Multi-cloud: the future of computing
Companies are choosing multiple cloud providers to support their various workloads and applications.
Cloud computing has revolutionised the way people work, consume applications, and the way they store their data. However, although it was born out of the need to simplify IT environments and make their business lives far easier, today, many companies are opting to have many cloud vendors, instead of just one.
Multi-cloud is the future of computing. A recent Dimensional Research survey found 77% of businesses are planning to implement multi-cloud architectures in the near future.
Many businesses want to have different options, and will choose to use multiple cloud providers to support their various workloads and applications. They can select a cloud that will best meet their individual requirements. It's a matter of not putting all their IT eggs in one basket.
The flexibility of multi-cloud is one of the main drivers behind its increased adoption. Adopting a multi-cloud strategy brings massive advantages to businesses in terms of being able to select price-points and geographic locations that best suit their needs and budgets.
Multi-cloud platforms offer a number of benefits over traditional single-vendor ones, and topping the list is the ability to leverage the most suitable unique cloud-services from a plethora of different providers whenever the business chooses to. This not only enables businesses to remain innovative and dynamic, but allows them to lower expenses, tailor each cloud to one that best meets the business' needs.
Not so easy
Setting up services in different environments, or building out storage or micro-services across different platforms, sounds deceptively simple. However, because multi-cloud environments are just that - multiple clouds - the architectures, SLAs, identity management systems and management consoles are all going to be different.
Managing these solutions across different cloud environments and different vendors is the single biggest challenge in multi-cloud environments. While a multi-cloud strategy offers cost savings on paper, the complexity of the different cloud environments can make it difficult to understand the pricing among all of the cloud providers and the various services they offer.
It's a matter of not putting all their IT eggs in one basket.
The businesses operating in a multi-cloud environment must contend with risk, governance and data residency issues; challenges around usage-tracking, pricing and billing; and the management of multiple reporting systems, financial statements and operating models. In addition, companies are discovering daily challenges in finding the right match in the pool of available cloud providers. The combination of multiple cloud services is proving to be too complex for companies to handle, and the general lack of standardisation and risk of vendor lock-in doesn't help either.
Multiple clouds naturally increase complexity, and bear in mind that many businesses and CIOs don't have a thorough understanding of the cloud. It also takes time and resources to manage cloud services, time that could be better spent on innovation or core business. A single management platform allows for the full benefits of multi-cloud adoption and removes the cost and management headaches.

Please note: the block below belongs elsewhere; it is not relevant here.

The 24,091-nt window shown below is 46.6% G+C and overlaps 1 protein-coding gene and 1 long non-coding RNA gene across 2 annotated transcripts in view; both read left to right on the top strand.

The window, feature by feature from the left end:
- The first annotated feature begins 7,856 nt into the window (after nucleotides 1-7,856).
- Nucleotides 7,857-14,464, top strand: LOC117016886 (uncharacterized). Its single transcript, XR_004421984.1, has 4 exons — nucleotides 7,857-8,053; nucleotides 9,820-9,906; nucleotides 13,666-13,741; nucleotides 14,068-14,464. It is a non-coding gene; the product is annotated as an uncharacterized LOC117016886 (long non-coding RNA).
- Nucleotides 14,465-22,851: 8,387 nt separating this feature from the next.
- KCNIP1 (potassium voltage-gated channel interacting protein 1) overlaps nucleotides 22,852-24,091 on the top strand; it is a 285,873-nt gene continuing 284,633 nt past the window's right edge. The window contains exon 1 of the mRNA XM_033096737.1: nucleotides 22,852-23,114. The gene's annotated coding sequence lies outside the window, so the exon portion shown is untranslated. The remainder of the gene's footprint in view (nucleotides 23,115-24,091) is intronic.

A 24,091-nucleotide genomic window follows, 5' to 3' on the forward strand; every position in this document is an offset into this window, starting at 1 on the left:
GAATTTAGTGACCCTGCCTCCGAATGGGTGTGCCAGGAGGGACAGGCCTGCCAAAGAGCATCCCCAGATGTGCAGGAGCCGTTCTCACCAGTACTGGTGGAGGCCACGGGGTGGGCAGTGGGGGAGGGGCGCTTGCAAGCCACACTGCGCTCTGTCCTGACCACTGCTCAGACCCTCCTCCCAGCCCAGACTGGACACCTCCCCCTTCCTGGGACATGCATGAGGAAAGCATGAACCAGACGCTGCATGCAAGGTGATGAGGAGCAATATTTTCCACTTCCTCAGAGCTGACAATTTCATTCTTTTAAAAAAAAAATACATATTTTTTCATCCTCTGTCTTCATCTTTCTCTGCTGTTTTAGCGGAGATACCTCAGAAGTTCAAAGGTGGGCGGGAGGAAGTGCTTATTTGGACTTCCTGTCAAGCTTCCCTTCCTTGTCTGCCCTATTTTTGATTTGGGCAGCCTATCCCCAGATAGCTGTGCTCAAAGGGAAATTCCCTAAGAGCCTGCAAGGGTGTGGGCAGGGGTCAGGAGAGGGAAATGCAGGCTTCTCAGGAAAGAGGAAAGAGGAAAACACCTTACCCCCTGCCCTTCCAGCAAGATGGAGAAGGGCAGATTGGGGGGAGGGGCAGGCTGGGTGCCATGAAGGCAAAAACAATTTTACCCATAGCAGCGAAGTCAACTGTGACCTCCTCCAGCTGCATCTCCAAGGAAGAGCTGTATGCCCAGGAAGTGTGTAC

A multi-cloud strategy prevents businesses from falling victim to issues that could leave them vulnerable, eg, cloud data centre outages or bandwidth issues. Remember, a cloud application that continually goes offline and is unavailable is not only annoying, it reflects badly on a company, and could lead to the loss of customers. Having a critical application that is dependent on a single cloud provider is just asking for trouble.
Data residency and sovereignty issues are also driving a rise in the adoption of multi-cloud strategies, as businesses are concerned about remaining compliant with current rules and regulations, and what will happen to them if they operate in regions where there are no rules governing cloud services. The consequences could be severe. Storing data locally, or in a region that is compliant with the particular regulations governing the business, solves these issues.
Being able to prioritise various business areas in line with the wider strategy is a benefit only multi-cloud solutions can offer. In a world that is changing so rapidly, and is so fast-paced, companies of all types will benefit from having the option to quickly adapt to changes in the landscape without reinventing the wheel, and having to adapt their entire cloud strategy.
By using several cloud services, a business no longer runs the risk of data loss and downtime that might happen should there be failure in any single component in hardware, software, storage, network or suchlike. However, the corollary to this is that multiple clouds lead to challenges in management and sometimes higher costs.
No two IT environments are the same, and the cloud is no different. Although cloud providers do their best to make it simple for their clients to move applications to their platforms, they don't want to make it too easy to leave either. This is why many businesses are opting to use a cloud brokerage provider to help them manage and navigate their multi-cloud solution.
A good, trusted partner can help to guide a company through the difficult process of setting up their multi-cloud solution, making sure they get the best technology the industry has to offer, at the lowest cost, and that it is used in the most beneficial way.
Richard Vester has been in the ICT industry since 1997, intimately involved in product development, operations and product marketing. He has worked for some of the top ICT companies in SA and joined EOH as the divisional director of Cloud Services in 2012. He has a detailed knowledge and understanding of cloud computing and has developed one of the leading cloud businesses in Africa.